I thought that we analyze momentary events (items like diving or gymnastics) with a score relatively pattern predicatively and machine learning can pick up on that and predict if the score was well enough in many ways.

What it does

It takes a video of a performance of a dive and tells you whether they scored above a threshold or not with high precision in real time.

How I built it

  1. Get once every few frames of the video
  2. Color transform and smooth the frame so that you detect the humanoid body
  3. Get a speed up robust features transform (SURF) with circular distances at the keypoints
  4. Form a feature vector sorted by the largest distance to smallest distance, encoding the pixels as a linear array. Apply principal components (namely take the N biggest values) and put them into a feature vector.
  5. Use a classifier trained on images and relative scores to predict whether the score was over or under
  6. Store that frame's prediction in memory and then to make a valid prediction look at the last few frames
  7. Report and sit back

Challenges I ran into

  • Speed of encoding
  • Right color boundaries
  • Which transform
  • Encoding feature vector
  • Which classifier on which parameters
  • Memory frame
  • Machine Learning not converging or not generalizing or a whole host of issues

Accomplishments that I'm proud of

  • It works with about a 80% accuracy for the test video. More data and testing are needed

What I learned

  • Machine learning is really really cool, sometimes the most simple methods are all you need to properly identify patterns for good and bad judging.

What's next for The Judge

Possible Applications: Use this algorithm build on the idea of predicatively gauging score through simple videos so those practicing alone can have a reliable benchmark either on diving or gymnastics or any sport with a level of skill and judging needed or even a 1-0 encoding of good or bad. (Equestrian sports included)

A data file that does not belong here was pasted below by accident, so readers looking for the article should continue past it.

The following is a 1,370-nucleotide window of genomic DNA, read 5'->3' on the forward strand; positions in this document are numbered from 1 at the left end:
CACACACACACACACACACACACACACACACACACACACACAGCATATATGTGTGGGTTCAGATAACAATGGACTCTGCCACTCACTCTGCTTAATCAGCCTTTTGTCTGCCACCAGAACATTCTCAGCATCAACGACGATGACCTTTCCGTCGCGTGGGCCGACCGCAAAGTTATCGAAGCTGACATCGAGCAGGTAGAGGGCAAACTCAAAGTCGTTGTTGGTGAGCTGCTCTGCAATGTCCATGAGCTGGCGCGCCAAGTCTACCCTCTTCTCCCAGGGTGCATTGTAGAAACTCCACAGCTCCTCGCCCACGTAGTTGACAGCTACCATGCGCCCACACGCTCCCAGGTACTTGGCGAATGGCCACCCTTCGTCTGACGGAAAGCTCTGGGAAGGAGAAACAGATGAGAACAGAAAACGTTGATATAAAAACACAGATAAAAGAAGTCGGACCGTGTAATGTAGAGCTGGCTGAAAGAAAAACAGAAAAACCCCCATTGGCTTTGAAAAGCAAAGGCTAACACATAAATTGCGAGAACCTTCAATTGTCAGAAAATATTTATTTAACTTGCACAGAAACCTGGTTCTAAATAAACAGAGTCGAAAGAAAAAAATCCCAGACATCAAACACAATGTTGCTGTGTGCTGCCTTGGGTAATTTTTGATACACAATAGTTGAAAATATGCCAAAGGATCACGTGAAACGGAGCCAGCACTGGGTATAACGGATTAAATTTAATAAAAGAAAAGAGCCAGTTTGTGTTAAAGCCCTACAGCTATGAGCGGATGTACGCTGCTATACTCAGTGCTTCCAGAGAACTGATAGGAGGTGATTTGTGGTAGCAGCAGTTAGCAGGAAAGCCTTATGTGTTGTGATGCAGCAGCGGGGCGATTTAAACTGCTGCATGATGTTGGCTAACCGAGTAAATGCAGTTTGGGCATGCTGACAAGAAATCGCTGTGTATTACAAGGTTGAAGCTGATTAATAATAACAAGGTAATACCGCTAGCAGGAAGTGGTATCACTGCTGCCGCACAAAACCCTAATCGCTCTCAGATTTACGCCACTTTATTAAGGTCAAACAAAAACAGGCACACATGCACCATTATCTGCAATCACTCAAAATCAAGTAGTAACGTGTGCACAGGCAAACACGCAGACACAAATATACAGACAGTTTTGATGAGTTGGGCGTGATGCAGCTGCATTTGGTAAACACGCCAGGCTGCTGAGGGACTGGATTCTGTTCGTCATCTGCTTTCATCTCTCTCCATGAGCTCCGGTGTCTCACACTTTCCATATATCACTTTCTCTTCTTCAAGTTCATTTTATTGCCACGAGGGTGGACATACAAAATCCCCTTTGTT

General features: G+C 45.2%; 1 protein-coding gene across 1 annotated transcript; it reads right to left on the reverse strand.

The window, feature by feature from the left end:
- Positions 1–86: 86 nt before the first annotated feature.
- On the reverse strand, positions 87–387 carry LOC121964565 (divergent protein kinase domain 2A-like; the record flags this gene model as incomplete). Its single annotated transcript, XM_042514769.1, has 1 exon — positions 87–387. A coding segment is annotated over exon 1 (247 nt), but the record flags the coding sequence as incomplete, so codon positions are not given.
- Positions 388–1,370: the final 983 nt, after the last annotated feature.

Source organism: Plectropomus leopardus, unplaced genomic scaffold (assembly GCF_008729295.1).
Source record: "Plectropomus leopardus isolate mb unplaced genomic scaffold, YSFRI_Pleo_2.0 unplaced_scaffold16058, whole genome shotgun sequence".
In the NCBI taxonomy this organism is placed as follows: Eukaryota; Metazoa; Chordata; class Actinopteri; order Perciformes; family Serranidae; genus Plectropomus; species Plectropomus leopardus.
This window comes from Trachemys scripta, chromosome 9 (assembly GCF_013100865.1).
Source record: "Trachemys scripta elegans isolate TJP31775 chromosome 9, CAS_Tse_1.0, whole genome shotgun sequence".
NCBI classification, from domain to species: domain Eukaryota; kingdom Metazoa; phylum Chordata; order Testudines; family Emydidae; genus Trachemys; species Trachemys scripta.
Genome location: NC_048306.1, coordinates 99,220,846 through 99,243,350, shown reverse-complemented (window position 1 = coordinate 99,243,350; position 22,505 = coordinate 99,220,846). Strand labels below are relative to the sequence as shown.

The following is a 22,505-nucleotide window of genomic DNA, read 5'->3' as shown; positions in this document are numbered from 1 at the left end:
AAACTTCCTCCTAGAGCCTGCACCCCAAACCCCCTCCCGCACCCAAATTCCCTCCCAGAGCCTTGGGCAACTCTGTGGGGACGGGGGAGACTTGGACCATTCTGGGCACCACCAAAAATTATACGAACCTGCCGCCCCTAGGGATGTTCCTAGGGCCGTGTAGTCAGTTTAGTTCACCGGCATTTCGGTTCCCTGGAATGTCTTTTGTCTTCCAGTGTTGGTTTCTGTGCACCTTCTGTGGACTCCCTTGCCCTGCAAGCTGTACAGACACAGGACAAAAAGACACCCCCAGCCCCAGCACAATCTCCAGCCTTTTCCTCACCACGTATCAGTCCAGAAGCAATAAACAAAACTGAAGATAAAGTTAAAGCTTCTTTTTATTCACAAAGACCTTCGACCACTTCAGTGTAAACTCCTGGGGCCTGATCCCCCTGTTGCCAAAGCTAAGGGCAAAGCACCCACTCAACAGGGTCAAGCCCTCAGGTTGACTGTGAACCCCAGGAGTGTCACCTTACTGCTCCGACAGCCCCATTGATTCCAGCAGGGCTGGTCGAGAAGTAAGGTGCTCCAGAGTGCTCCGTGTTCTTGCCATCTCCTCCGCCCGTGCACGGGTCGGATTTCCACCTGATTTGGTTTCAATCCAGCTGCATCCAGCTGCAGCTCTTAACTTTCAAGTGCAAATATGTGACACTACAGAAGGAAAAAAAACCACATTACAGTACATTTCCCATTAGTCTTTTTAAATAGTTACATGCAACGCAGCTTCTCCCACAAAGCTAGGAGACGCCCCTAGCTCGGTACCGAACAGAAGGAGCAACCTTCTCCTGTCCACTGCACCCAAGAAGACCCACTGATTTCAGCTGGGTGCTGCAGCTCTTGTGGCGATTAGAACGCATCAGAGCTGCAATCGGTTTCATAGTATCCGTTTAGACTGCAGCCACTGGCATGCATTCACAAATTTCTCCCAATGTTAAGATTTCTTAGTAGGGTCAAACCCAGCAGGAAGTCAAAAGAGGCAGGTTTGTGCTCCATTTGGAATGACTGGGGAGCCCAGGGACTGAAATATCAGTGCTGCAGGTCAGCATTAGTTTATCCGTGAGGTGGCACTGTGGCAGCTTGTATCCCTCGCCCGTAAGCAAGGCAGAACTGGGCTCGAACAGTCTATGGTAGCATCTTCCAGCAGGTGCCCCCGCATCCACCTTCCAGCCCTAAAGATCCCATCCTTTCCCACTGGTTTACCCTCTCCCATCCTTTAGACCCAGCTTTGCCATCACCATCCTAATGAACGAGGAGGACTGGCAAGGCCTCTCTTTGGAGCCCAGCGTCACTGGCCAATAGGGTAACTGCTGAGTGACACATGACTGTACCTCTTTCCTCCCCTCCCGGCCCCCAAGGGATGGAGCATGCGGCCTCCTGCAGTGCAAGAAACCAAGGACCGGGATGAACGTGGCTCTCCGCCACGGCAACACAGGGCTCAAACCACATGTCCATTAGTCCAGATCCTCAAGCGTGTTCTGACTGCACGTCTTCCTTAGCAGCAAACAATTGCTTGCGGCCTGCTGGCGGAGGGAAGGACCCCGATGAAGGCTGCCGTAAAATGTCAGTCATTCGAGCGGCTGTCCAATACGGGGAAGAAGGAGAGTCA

The algorithm also lend's itself to find ways to adjust athlete's form -- giving them a state of the art way to fine tune their performance and bodies.

Apart from that, a judge would simply need to expand the size of the training set and put in a multi classification system with varied parameters to get a reliable score estimate.

The algorithm runs in real time on a simple laptop so scaling to a map-reduce or simply witnessing it run in real time is enough

There are millions of sport and other clinically fatigue based injuries and deaths that we can prevent with a ubiquitous agreement on "good form" in the interest of athlete health. Subjective views of safety can be combined with analytic to ensure some measure of safety or raising red flags when need be (such as boxing matches or long distance swimming) real time lightweight analytic provide that.

As the cliche goes, the possibilities are simply endless. The code itself is of public domain but the algorithm (and further developments) are reserved exclusively to me.

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